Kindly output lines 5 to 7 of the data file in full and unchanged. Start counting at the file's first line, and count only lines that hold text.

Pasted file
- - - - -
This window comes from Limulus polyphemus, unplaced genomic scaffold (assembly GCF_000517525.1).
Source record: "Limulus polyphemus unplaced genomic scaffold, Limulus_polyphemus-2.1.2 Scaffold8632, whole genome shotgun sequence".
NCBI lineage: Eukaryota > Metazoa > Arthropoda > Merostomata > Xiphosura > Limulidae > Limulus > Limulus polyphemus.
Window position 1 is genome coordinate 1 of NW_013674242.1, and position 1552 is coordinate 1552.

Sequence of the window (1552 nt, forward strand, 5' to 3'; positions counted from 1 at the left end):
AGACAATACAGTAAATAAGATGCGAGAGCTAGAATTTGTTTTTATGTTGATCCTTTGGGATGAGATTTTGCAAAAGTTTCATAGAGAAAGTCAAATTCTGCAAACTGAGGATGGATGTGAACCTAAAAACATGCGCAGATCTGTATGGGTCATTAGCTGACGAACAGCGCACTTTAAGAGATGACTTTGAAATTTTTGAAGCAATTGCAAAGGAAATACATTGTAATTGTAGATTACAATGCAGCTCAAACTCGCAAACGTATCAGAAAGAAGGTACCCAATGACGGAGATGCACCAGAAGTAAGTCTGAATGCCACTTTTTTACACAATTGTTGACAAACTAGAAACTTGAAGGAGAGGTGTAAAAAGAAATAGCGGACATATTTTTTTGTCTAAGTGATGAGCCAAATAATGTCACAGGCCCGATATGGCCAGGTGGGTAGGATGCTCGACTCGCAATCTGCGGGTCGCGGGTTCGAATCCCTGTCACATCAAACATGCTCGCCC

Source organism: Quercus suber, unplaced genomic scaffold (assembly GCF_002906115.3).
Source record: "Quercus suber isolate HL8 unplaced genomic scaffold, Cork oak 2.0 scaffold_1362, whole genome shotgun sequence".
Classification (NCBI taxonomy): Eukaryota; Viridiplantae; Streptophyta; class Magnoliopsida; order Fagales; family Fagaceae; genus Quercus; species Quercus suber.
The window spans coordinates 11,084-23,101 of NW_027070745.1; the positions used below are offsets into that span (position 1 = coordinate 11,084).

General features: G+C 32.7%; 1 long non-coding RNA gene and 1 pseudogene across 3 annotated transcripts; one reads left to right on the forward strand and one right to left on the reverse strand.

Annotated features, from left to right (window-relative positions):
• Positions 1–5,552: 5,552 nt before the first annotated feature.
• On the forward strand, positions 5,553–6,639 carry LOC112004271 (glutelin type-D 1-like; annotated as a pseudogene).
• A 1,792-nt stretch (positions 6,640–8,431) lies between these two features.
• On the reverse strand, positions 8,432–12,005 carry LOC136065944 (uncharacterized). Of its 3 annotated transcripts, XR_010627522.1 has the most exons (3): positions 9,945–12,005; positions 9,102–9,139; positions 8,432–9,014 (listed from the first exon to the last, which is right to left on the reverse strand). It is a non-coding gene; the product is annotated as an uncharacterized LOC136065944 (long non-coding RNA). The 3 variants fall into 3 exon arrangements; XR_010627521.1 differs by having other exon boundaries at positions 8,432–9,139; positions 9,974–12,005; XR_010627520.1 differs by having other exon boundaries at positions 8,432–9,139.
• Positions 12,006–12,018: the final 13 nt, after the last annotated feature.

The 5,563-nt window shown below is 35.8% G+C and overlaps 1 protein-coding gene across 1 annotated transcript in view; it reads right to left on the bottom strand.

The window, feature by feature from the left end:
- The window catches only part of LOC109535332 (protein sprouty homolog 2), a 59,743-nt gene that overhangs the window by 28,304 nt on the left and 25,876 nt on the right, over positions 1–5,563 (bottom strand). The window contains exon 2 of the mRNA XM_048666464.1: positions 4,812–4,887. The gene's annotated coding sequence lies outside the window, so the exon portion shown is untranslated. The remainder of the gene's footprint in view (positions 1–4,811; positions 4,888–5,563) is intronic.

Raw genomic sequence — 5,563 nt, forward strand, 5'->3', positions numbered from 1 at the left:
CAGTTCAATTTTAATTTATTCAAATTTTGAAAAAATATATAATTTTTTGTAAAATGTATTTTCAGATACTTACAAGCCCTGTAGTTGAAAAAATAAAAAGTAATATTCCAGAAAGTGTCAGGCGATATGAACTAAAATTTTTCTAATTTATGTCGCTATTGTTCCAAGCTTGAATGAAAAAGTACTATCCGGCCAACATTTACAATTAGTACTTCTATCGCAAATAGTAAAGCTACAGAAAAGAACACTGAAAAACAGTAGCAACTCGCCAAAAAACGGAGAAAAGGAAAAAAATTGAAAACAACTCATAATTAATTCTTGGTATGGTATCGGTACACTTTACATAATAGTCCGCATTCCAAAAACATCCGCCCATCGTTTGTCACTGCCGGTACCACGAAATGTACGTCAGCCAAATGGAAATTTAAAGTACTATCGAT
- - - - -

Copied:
Sequence of the window (1552 nt, forward strand, 5' to 3'; positions counted from 1 at the left end):
AGACAATACAGTAAATAAGATGCGAGAGCTAGAATTTGTTTTTATGTTGATCCTTTGGGATGAGATTTTGCAAAAGTTTCATAGAGAAAGTCAAATTCTGCAAACTGAGGATGGATGTGAACCTAAAAACATGCGCAGATCTGTATGGGTCATTAGCTGACGAACAGCGCACTTTAAGAGATGACTTTGAAATTTTTGAAGCAATTGCAAAGGAAATACATTGTAATTGTAGATTACAATGCAGCTCAAACTCGCAAACGTATCAGAAAGAAGGTACCCAATGACGGAGATGCACCAGAAGTAAGTCTGAATGCCACTTTTTTACACAATTGTTGACAAACTAGAAACTTGAAGGAGAGGTGTAAAAAGAAATAGCGGACATATTTTTTTGTCTAAGTGATGAGCCAAATAATGTCACAGGCCCGATATGGCCAGGTGGGTAGGATGCTCGACTCGCAATCTGCGGGTCGCGGGTTCGAATCCCTGTCACATCAAACATGCTCGCCC

Source organism: Quercus suber, unplaced genomic scaffold (assembly GCF_002906115.3).